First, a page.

It wasn’t that long ago when hard drives that boasted a terabyte of capacity were novel. But impressive though the tera- prefix is, beyond that is peta and even further is exa — as in petabyte and exabyte. A common i7 CPU currently clocks in at about 60 gigaflops (floating point operations per second). Respectable, but today’s supercomputers routinely turn in sustained rates in the petaflop range, with some even faster. The Department of Energy announced they were turning to Cray to provide three exascale computers — that is, computers that can reach an exaflop or more. The latest of these, El Capitan, is slated to reach 1.5 exaFLOPS and will reside at Lawrence Livermore National Laboratories.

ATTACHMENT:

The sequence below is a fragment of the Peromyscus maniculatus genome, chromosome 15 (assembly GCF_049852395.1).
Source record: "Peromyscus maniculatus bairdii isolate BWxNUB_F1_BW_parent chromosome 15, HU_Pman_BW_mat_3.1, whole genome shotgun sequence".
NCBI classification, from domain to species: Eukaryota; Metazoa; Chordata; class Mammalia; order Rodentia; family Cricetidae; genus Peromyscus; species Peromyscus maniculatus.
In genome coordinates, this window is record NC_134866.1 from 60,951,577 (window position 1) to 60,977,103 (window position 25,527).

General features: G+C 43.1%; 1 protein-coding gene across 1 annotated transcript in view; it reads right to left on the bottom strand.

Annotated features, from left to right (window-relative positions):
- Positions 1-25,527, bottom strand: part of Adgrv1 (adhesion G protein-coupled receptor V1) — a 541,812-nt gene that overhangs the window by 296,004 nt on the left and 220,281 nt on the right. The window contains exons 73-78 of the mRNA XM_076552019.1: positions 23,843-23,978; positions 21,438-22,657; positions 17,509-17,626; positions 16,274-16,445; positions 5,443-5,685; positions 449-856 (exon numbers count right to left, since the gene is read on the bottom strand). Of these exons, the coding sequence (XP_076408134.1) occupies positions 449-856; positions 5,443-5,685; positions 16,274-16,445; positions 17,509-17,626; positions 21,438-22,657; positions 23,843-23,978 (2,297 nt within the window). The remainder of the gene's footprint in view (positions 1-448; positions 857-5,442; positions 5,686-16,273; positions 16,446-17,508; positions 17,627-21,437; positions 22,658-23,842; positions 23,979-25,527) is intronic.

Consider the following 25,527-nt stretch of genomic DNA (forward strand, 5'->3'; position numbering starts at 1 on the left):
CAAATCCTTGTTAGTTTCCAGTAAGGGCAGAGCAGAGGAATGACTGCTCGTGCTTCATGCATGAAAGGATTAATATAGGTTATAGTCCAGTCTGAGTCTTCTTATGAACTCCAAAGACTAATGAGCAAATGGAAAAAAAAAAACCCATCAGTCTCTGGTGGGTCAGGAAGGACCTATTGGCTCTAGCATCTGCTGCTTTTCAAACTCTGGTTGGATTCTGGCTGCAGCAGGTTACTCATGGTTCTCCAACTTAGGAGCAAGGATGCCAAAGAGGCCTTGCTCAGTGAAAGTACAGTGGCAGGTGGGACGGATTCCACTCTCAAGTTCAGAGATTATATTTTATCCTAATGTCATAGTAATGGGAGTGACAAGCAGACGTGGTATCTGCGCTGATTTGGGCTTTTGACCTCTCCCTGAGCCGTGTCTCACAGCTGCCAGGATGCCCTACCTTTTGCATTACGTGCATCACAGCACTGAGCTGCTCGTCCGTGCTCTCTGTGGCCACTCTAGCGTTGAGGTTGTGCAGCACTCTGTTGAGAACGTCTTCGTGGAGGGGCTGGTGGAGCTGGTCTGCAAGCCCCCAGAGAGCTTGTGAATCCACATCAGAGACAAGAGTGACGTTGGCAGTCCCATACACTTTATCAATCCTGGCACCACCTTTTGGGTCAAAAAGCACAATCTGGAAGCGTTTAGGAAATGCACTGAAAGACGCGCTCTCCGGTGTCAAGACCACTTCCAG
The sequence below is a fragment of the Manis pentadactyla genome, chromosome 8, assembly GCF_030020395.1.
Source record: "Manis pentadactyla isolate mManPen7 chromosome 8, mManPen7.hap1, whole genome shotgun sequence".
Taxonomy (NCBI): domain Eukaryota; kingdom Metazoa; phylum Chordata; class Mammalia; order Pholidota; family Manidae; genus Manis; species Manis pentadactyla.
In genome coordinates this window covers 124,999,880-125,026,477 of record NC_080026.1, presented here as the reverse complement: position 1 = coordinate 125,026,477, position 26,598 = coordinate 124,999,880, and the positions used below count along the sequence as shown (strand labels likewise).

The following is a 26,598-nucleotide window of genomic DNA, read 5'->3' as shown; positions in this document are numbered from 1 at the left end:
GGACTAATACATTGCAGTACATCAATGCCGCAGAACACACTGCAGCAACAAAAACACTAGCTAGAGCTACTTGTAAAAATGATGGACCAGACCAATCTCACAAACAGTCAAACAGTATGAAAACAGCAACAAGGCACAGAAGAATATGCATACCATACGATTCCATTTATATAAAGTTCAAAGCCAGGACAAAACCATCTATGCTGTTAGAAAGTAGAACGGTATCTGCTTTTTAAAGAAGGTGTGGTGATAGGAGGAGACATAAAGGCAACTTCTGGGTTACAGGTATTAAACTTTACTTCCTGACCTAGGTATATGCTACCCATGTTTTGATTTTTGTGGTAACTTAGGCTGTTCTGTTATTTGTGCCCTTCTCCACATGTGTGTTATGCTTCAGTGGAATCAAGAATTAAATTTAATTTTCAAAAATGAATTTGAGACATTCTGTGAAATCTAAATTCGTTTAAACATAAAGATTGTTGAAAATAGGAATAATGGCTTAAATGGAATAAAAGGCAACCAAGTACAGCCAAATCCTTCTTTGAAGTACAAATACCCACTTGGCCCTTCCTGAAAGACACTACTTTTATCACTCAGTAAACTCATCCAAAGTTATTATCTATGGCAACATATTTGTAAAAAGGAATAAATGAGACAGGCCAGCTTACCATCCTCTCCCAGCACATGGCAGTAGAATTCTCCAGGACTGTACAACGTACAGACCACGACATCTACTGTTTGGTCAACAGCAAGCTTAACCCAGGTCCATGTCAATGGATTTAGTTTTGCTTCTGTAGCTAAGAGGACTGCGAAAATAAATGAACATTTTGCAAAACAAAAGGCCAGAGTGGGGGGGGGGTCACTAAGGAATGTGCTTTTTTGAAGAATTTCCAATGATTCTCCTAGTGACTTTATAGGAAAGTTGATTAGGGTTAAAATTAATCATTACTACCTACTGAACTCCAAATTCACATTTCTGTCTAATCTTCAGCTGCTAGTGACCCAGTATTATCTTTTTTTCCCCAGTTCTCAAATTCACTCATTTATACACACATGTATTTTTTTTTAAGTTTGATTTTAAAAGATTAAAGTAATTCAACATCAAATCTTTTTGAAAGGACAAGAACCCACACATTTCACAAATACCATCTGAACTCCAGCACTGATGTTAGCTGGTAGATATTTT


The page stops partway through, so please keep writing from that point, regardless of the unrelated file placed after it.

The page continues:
The $600 million price tag for El Capitan seems pretty reasonable for a supercomputer. After all, a Cray I could only do 160 megaflops and cost nearly $8 million in 1977, or about $33 million in today’s money. So about 20 times the cost gets them over 9,000 times the compute power.
The computes use Cray’s Shasta architecture. Of course, at some point, it isn’t the computing but the communications which provides the limiting factor. Cray’s Slingshot connects the pieces of the computer together. The information about it on Cray’s website isn’t very technical, but we were struck with this passage:
Additionally, Shasta supports processors well over 500 watts, eliminating the need to do forklift upgrades of system infrastructure to accommodate higher-power processors.
We know we hate it when we want to upgrade our desktop and have to start up the forklift. Cray, of course, has a long history with supercomputers. You probably have a pretty good supercomputer hiding in your graphics card, by the way.